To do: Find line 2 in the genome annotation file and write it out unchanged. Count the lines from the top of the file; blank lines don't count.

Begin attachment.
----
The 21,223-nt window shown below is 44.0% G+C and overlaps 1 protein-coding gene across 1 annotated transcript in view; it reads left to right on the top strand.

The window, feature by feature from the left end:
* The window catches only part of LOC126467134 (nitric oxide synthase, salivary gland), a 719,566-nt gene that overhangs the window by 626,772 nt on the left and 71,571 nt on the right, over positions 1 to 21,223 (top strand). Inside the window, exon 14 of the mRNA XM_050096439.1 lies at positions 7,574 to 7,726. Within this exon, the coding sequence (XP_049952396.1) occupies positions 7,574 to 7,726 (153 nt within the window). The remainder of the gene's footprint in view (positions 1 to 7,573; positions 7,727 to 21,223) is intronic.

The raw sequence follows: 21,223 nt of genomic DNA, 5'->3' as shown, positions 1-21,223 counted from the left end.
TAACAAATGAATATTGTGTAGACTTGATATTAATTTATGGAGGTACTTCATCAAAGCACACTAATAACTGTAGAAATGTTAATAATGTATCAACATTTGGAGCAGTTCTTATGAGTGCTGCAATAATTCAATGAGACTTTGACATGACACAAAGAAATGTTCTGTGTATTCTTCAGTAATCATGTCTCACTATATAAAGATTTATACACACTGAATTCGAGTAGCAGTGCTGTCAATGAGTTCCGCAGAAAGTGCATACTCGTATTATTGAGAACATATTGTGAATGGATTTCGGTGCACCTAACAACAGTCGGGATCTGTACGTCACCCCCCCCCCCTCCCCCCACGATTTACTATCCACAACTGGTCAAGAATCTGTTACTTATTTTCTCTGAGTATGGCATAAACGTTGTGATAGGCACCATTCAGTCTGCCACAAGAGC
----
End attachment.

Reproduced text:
The window, feature by feature from the left end: